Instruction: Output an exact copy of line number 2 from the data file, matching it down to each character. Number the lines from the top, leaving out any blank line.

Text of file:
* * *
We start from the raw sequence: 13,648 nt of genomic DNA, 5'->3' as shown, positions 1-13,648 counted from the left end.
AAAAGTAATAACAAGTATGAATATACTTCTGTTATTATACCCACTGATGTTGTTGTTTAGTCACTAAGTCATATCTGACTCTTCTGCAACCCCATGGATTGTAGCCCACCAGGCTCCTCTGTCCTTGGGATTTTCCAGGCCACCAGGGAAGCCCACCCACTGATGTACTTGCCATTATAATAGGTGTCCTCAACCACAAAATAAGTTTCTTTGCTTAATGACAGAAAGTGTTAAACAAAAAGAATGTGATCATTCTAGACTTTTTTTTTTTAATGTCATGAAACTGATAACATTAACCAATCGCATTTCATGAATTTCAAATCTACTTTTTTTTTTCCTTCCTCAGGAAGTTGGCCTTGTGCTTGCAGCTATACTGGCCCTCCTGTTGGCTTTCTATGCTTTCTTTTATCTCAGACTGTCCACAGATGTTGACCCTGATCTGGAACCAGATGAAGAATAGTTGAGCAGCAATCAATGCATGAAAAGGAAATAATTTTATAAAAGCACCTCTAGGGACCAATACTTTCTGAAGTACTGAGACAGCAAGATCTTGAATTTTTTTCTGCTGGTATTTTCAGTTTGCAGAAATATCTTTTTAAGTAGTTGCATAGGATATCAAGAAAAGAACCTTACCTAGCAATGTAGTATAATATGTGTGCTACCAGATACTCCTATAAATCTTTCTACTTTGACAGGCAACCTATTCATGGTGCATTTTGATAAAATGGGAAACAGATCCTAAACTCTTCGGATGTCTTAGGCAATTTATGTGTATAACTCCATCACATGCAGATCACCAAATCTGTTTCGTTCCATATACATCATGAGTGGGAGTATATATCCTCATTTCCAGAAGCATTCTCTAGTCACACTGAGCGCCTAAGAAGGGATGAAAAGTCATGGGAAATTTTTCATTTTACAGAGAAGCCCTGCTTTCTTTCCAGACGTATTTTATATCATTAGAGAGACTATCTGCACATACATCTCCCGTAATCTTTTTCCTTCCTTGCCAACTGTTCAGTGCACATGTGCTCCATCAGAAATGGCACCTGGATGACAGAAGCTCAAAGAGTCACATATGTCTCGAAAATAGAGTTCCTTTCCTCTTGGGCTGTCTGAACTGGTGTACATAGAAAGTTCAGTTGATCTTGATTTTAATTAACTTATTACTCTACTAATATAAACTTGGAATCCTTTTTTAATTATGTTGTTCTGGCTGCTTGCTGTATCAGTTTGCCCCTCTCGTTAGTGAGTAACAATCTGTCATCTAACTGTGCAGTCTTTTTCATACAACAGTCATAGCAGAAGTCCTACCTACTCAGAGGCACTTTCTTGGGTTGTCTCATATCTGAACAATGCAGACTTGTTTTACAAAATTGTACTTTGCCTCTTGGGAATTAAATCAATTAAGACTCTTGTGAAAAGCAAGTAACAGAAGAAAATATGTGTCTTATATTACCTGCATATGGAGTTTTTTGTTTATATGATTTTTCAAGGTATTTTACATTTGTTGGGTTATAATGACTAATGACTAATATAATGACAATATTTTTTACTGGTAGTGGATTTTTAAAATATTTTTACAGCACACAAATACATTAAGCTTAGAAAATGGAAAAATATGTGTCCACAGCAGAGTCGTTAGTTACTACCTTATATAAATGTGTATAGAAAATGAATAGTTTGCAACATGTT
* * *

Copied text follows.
AAAAGTAATAACAAGTATGAATATACTTCTGTTATTATACCCACTGATGTTGTTGTTTAGTCACTAAGTCATATCTGACTCTTCTGCAACCCCATGGATTGTAGCCCACCAGGCTCCTCTGTCCTTGGGATTTTCCAGGCCACCAGGGAAGCCCACCCACTGATGTACTTGCCATTATAATAGGTGTCCTCAACCACAAAATAAGTTTCTTTGCTTAATGACAGAAAGTGTTAAACAAAAAGAATGTGATCATTCTAGACTTTTTTTTTTTAATGTCATGAAACTGATAACATTAACCAATCGCATTTCATGAATTTCAAATCTACTTTTTTTTTTCCTTCCTCAGGAAGTTGGCCTTGTGCTTGCAGCTATACTGGCCCTCCTGTTGGCTTTCTATGCTTTCTTTTATCTCAGACTGTCCACAGATGTTGACCCTGATCTGGAACCAGATGAAGAATAGTTGAGCAGCAATCAATGCATGAAAAGGAAATAATTTTATAAAAGCACCTCTAGGGACCAATACTTTCTGAAGTACTGAGACAGCAAGATCTTGAATTTTTTTCTGCTGGTATTTTCAGTTTGCAGAAATATCTTTTTAAGTAGTTGCATAGGATATCAAGAAAAGAACCTTACCTAGCAATGTAGTATAATATGTGTGCTACCAGATACTCCTATAAATCTTTCTACTTTGACAGGCAACCTATTCATGGTGCATTTTGATAAAATGGGAAACAGATCCTAAACTCTTCGGATGTCTTAGGCAATTTATGTGTATAACTCCATCACATGCAGATCACCAAATCTGTTTCGTTCCATATACATCATGAGTGGGAGTATATATCCTCATTTCCAGAAGCATTCTCTAGTCACACTGAGCGCCTAAGAAGGGATGAAAAGTCATGGGAAATTTTTCATTTTACAGAGAAGCCCTGCTTTCTTTCCAGACGTATTTTATATCATTAGAGAGACTATCTGCACATACATCTCCCGTAATCTTTTTCCTTCCTTGCCAACTGTTCAGTGCACATGTGCTCCATCAGAAATGGCACCTGGATGACAGAAGCTCAAAGAGTCACATATGTCTCGAAAATAGAGTTCCTTTCCTCTTGGGCTGTCTGAACTGGTGTACATAGAAAGTTCAGTTGATCTTGATTTTAATTAACTTATTACTCTACTAATATAAACTTGGAATCCTTTTTTAATTATGTTGTTCTGGCTGCTTGCTGTATCAGTTTGCCCCTCTCGTTAGTGAGTAACAATCTGTCATCTAACTGTGCAGTCTTTTTCATACAACAGTCATAGCAGAAGTCCTACCTACTCAGAGGCACTTTCTTGGGTTGTCTCATATCTGAACAATGCAGACTTGTTTTACAAAATTGTACTTTGCCTCTTGGGAATTAAATCAATTAAGACTCTTGTGAAAAGCAAGTAACAGAAGAAAATATGTGTCTTATATTACCTGCATATGGAGTTTTTTGTTTATATGATTTTTCAAGGTATTTTACATTTGTTGGGTTATAATGACTAATGACTAATATAATGACAATATTTTTTACTGGTAGTGGATTTTTAAAATATTTTTACAGCACACAAATACATTAAGCTTAGAAAATGGAAAAATATGTGTCCACAGCAGAGTCGTTAGTTACTACCTTATATAAATGTGTATAGAAAATGAATAGTTTGCAACATGTT